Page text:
1.) Authority – Jesus gave specific instructions regarding dealing with members of the Church who were in sin. Matthew 18:15-18 says “If your brother sins against you, go and tell him his fault between you and him alone. If he listens to you, you have won over your brother. If he does not listen, take one or two others along with you, so that ‘every fact may be established on the testimony of two or three witnesses.’ If he refuses to listen to them, tell the church. If he refuses to listen even to the church, then treat him as you would a Gentile or a tax collector. Amen, I say to you, whatever you bind on earth shall be bound in heaven, and whatever you loose on earth shall be loosed in heaven.” What Evangelical/Protestant Church has the authority to remove someone completely from the church? None. If an individual is removed from a ‘congregation’ then he/she can go down the street and join another ‘congregation’ of the same denomination. The congregations are individualized and have no authority outside their own denomination. That is not true with the Catholic Church. If removed from the Catholic Church, one cannot go to another city and join another Catholic Parish.
2.) History – The Roman Catholic Church is the oldest and original Christian Church, therefore, the beliefs and teachings of the Church were directly passed onto the leaders of the Catholic Church by the apostles. The Catholic Church began with the teachings of Jesus Christ, around 1 Century AD in the province of Judea of the Roman Empire. The Catholic Church is the continuation of the early Christian community established by Jesus and no modern Christian Church can make that claim. By the end of the 2 century, bishops began congregating in regional synods and to correct doctrinal and policy issues and by the time the 3 century came around, the Bishop of Rome (Pope) served as the decisive authority, kind of like a court of appeals, for problems and issues the bishops could not resolve. This is identical to the Bible’s teaching. In Exodus 18 we see where the children of Israel brought their disputes to Moses and Moses settled those disputes. However, it also shows where leaders appointed by Moses also worked to settle disputes.
The Catholic Church remained the only Christian Church until the East-West Schism of 1054, which caused medieval Christianity to split and become two separate branches. The greatest division, however, came during the Reformation from 1517-1648, led by Martin Luther. The East-West (Great) Schism was caused by Patriarch Michael I. According to Titus 3:9-11, the divisions led by Patriarch Michael I and Martin Luther were sin. “Avoid foolish arguments, genealogies, rivalries, and quarrels about the law, for they are useless and futile. After a first and second warning, break off contact with a heretic, realizing that such a person is perverted and sinful and stands self-condemned..”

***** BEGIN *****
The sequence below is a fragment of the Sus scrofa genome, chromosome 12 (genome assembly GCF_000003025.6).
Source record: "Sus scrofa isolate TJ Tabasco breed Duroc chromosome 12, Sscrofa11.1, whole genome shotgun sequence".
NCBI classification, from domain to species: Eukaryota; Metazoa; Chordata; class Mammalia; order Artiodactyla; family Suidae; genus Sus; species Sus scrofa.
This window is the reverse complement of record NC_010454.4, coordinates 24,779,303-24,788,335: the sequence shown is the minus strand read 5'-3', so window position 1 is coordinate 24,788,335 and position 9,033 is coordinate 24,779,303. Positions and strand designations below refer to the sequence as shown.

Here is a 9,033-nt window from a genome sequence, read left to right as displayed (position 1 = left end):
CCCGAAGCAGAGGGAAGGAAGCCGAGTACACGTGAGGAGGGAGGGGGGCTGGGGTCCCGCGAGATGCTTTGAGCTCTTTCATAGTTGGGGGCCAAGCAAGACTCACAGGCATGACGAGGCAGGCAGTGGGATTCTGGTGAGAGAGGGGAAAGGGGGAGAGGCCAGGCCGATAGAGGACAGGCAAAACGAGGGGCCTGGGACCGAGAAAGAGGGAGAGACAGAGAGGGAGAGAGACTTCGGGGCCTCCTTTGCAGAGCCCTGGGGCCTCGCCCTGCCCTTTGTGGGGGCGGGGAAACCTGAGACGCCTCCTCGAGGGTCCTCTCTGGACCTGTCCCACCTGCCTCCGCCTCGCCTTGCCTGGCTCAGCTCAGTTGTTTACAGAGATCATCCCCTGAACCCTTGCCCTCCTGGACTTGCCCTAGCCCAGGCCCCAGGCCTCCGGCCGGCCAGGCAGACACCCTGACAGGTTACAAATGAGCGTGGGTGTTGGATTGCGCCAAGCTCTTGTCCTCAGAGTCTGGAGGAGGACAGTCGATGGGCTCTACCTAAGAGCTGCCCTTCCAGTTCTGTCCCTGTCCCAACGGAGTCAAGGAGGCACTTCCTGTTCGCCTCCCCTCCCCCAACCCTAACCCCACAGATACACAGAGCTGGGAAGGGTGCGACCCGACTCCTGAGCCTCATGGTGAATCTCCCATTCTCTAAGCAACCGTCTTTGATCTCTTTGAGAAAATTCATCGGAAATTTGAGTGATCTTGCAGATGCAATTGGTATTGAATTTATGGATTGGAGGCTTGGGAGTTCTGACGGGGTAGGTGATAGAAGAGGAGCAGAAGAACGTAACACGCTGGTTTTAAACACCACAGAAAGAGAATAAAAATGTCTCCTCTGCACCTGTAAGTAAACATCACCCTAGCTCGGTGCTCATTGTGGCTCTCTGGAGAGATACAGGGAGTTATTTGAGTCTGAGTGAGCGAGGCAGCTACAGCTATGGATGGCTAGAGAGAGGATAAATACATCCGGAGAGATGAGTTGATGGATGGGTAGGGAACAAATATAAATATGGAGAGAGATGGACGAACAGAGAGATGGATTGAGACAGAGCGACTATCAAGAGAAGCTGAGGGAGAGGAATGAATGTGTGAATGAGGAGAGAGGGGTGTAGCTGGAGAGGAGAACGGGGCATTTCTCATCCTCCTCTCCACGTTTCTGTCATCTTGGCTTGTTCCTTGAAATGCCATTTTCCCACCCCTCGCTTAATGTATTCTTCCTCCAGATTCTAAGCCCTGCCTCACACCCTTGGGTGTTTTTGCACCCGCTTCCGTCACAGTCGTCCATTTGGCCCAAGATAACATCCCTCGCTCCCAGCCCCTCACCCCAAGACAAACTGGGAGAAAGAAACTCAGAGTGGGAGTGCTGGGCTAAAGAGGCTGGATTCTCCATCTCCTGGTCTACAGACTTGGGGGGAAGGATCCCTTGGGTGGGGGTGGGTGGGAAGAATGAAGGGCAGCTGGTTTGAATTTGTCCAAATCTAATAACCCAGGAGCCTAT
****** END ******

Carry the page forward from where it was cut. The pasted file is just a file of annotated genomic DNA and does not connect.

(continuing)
3.) The Catholic Church gave Christians the Bible – The first official list of books contained is what is the Bible was done at the Council of Hippo in 393 and then again in Carthage in 397 and 419. However, the Council of Trent in 1556 was the first time the Church infallibly defined these books as ‘inspired’ because it was questioned by Reformers. We have to admit, the apostles did not walk around with nice leather bound Bibles in their hand. There are many parts of the Bible that are oral tradition which was written down because when early believers attended the Synagogue or church, the scripture was read. They did not have their own copy with their name engraved on the front. Oral tradition was the norm of practice long before writing and reading was a part of life. The Jews followed the Old Testament before Jesus was born and Jesus is pictured in Scripture reading from the Old Testament in the Synagogue. There were multiple writings from this time but it was only after the list of books determined to be the ‘inspired Word of God’ by the Catholic Church first with the Council of Hippo in 393 that the world had what is called “The Bible”. The Bible remained the original 73 books determined by the Catholic Church until the Reformation, when Martin Luther threw out 7 books of the Old Testament that disagreed with his personal view of theology…the same Old Testament adhered to by the Jews. He threw these 6 books out in the 16 Century. Luther also attempted to throw out New Testament books James, Hebrews, Jude and Revelation. In referring to James, he said he wanted to ‘throw Jimmy into the fire’ and the book of James was ‘an epistle of straw’ with no usefulness. After Pope Damasus I approved the 27 New Testament Books however in 382 AD, Luther agreed with the Pope and accepted the New Testament books but denied the Old Testament books …which remained out of his Bible. Non-Catholics will accept the Biblical books which are contained in the Protestant Bible but do not acknowledge they are accepting and trusting the authority of the Catholic Church because the Catholic Church was the one who proclaimed the entire list, as a whole, as ‘inspired’. The letters within the Bible are not the only letters and materials written by the Apostles so, as a result, those contained within the Bible had to be declared ‘inspired’ and it was the Catholic Church which did that duty.
4.) The Sacraments are Biblical – The Apostles were given the power to ‘forgive sins’ in John 20:23, Peter taught in I Peter 3:21 that ‘baptism now saves you’, ‘anointing the sick with oil was shown in James 5:14-15, laying on of hands in Acts 8:17 and 2 Timothy 1:6, marriage in the Lord in I Corinthians 7:39 and Jesus stated numerous times that the disciples should participate in the breaking of bread (Eucharist) by stating ‘he who eats my flesh has eternal life’.